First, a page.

Banning Unified School District teachers were on the second day of a three-day strike Thursday to protest extended instructional hours that union officials say come without appropriate compensation for educators and were imposed without consulting the teachers’ union.
School district officials have brought in substitute teachers to staff district campuses through the duration of the strike, which is set to last until 7:15 a.m. Monday.
Schools will remain open and any students kept out of class will be marked absent, according to a statement from Banning Unified Superintendent Robert Guillen.
The strike follows extensive disagreements over compensation and student resources, punctuated by a one-hour extension of instruction time at Nicolet Middle School that teachers say was not negotiated with the district.
District officials said instructional time was increased because Nicolet students were receiving an hour less instruction time than Banning High School students.
More than 70 percent of Banning Teachers Association members voted in approval of striking earlier this week, according to the union.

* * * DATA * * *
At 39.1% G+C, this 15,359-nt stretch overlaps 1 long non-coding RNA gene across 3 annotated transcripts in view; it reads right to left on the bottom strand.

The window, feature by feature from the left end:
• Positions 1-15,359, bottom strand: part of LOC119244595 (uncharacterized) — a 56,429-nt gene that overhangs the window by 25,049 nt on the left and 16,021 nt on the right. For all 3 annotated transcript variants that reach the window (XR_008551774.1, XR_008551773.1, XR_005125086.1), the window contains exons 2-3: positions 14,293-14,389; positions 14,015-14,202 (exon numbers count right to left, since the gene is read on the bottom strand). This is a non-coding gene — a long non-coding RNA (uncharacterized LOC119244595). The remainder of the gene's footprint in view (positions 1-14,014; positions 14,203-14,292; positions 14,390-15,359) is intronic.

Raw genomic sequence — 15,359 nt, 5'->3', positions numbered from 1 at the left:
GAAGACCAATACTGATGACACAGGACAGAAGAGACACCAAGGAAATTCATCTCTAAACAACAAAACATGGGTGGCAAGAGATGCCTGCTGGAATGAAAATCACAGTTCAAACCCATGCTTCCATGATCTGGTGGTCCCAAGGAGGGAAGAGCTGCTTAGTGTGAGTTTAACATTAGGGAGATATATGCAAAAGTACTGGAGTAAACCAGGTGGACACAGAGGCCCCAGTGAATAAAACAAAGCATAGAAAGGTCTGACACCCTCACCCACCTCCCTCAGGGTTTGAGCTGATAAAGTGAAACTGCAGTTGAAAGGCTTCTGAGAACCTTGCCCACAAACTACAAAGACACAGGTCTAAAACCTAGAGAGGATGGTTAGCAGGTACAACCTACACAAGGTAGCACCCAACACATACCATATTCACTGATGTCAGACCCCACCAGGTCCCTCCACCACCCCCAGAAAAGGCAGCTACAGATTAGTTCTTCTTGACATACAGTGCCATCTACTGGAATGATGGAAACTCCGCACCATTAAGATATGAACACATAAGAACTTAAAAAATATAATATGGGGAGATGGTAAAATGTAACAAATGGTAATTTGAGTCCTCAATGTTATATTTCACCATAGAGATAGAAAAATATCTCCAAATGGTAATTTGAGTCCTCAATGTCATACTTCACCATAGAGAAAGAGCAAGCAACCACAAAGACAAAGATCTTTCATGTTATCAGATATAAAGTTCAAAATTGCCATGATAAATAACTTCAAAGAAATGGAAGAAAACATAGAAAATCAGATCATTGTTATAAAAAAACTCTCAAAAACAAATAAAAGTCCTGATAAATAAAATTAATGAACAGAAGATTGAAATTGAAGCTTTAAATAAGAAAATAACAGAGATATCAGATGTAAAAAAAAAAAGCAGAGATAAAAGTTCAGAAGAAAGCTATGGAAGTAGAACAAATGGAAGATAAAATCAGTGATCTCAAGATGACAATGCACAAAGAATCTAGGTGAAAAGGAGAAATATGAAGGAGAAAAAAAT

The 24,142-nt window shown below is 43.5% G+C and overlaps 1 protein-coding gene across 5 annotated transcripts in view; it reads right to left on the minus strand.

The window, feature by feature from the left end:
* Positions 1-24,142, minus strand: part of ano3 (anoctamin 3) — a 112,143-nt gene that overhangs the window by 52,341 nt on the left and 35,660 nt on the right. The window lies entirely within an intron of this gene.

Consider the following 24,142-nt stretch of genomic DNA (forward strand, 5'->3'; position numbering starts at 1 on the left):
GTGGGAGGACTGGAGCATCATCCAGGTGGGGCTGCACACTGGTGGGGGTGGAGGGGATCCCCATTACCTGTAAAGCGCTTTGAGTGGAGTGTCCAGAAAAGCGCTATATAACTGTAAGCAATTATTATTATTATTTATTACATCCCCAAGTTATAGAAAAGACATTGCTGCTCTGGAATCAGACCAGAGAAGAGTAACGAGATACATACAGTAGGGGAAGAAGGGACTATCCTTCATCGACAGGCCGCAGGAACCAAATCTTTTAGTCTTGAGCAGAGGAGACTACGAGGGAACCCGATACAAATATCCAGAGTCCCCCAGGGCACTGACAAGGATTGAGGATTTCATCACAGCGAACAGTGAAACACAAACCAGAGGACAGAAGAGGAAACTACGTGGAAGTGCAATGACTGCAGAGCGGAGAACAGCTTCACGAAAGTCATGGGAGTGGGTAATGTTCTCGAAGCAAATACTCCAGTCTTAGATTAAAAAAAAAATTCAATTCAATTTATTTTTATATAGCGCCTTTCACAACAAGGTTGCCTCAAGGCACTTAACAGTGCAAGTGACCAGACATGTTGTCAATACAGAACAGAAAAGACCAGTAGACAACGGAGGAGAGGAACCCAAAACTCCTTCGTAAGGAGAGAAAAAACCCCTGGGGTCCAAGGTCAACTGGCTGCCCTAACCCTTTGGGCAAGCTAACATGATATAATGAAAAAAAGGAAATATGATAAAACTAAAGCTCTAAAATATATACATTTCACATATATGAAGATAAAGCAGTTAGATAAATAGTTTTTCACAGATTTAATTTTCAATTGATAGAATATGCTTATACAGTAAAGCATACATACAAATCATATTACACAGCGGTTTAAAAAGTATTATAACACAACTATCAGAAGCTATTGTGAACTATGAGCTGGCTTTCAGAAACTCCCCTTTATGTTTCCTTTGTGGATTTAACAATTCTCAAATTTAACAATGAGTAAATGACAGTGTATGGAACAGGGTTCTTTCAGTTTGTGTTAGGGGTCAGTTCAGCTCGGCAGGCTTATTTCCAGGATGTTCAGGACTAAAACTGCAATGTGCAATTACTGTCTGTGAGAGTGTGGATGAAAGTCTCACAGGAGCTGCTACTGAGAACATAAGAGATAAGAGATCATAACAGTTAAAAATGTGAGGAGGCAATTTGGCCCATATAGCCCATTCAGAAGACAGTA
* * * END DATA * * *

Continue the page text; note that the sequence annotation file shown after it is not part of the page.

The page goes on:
The teachers’ union contends Guillen “has continuously disregarded Banning teachers” over contract negotiations during the past two years, resulting in educators leaving the district.
“Our professional voice has been continuously ignored by the Banning school board and the climate has turned toxic,” BTA President Anthony Garcia said. “How many times must we lose twenty percent of our teaching force before we hold leaders in (the) Banning school district accountable?”
Guillen accused the union of disrupting student learning at the onset of the 2018-19 school year. The strike began Wednesday, the first day of school.
“To be clear, this is a conflict that the district and union have been discussing since June of last year, so for the union to wait until the last minute before school begins to declare a strike indicates that they are not interested in finding productive ways to settle disagreements,” Guillen wrote. “It saddens me to think they will hold student learning hostage to make their point.”
Guillen also said the district is not seeking to increase instructional time at any district elementary or high school campuses.
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